Nurses, help! You may have open-heart surgery patients infected with this bacteria
The Food and Drug Administration (FDA) and Centers for Disease Control and Prevention (CDC) warned that open-heart surgery patients as far back as January 2012 may have been infected with a slow-growing bacteria that can go years before any symptoms present.
Some-German made Stöckert 3T surgical heater-cooler units may have been contaminated Mycobacterium chimaera when they were manufactured. These kind of devices are used in many cardiothoracic and other chest surgeries where there is a chance patients may be exposed to the bacteria.
Although CDC says the chances of a patient becoming infected during the surgery are low, contaminated devices have been linked to infections in both the U.S. and Europe. Also, the risks appears to be highest in patients who received prosthetic device or valve implants.
Since the bacteria has a slow-developing nature, patients may not think to connect some symptoms with their surgery. As a nurse, this is where asking the right questions make a big difference.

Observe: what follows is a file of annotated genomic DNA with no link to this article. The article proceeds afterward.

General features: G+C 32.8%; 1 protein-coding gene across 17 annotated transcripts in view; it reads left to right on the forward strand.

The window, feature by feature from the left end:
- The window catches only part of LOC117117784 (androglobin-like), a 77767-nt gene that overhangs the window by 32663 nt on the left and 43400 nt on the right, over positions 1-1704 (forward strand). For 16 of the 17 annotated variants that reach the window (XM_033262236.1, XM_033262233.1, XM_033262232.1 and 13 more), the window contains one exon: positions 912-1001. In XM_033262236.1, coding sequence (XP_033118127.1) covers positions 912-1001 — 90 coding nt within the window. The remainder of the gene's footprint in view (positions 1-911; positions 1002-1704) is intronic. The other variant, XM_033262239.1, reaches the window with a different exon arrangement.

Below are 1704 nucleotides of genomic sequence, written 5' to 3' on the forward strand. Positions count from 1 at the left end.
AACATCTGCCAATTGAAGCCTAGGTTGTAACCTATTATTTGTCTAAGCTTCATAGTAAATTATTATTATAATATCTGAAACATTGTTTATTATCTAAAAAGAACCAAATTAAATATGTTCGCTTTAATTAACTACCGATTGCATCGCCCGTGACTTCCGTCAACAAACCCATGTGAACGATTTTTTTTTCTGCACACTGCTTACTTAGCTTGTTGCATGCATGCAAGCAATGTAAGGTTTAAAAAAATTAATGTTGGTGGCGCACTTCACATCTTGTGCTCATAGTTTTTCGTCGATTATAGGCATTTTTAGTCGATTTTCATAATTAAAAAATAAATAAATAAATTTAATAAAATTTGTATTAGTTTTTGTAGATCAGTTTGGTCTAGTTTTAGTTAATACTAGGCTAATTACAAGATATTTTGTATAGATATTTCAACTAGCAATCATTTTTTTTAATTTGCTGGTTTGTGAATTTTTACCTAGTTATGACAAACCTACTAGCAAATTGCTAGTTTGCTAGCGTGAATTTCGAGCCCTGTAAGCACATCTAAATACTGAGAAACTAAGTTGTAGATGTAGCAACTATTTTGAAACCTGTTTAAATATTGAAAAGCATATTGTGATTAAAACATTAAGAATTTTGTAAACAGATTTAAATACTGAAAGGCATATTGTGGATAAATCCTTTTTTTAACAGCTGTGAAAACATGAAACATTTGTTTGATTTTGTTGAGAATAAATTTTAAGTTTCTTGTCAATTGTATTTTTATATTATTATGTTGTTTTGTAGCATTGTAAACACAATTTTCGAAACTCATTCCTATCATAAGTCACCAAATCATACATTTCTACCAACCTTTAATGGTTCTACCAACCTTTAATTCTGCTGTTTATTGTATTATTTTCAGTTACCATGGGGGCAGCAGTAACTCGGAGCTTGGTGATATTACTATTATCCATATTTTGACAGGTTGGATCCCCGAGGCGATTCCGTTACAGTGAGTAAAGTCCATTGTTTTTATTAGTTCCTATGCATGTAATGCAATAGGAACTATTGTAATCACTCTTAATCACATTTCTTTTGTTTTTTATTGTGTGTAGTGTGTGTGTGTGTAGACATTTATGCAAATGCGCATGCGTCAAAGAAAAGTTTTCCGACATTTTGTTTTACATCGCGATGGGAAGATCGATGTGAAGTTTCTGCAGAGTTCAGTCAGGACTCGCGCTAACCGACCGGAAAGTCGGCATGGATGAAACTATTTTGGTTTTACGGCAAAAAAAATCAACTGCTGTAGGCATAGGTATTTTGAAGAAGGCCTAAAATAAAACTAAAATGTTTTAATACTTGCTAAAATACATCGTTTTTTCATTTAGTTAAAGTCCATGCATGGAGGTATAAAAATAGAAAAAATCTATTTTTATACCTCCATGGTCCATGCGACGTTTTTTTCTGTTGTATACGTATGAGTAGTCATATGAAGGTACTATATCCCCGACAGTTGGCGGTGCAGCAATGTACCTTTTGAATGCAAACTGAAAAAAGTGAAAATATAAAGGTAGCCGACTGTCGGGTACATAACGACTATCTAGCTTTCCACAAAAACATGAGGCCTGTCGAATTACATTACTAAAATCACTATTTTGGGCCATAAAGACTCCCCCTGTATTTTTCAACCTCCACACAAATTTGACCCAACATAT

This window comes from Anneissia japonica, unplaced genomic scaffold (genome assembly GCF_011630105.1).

If any of your patients has had open-chest surgery within the past four years and presents with symptoms like unusual fever, fatigue or joint pain, night sweats, nausea, abdominal pain or vomiting, or unexplained weight loss, they may have been exposed to the bacteria during their surgery. Lab cultures can confirm the infection.
Now if your unit uses surgical heater-cooler devices, as a nurse you can help by ensuring that your facility has the latest manufacturer cleaning and disinfection guidelines. Some may have changed since the federal investigation began.
Published at: 12/01/2017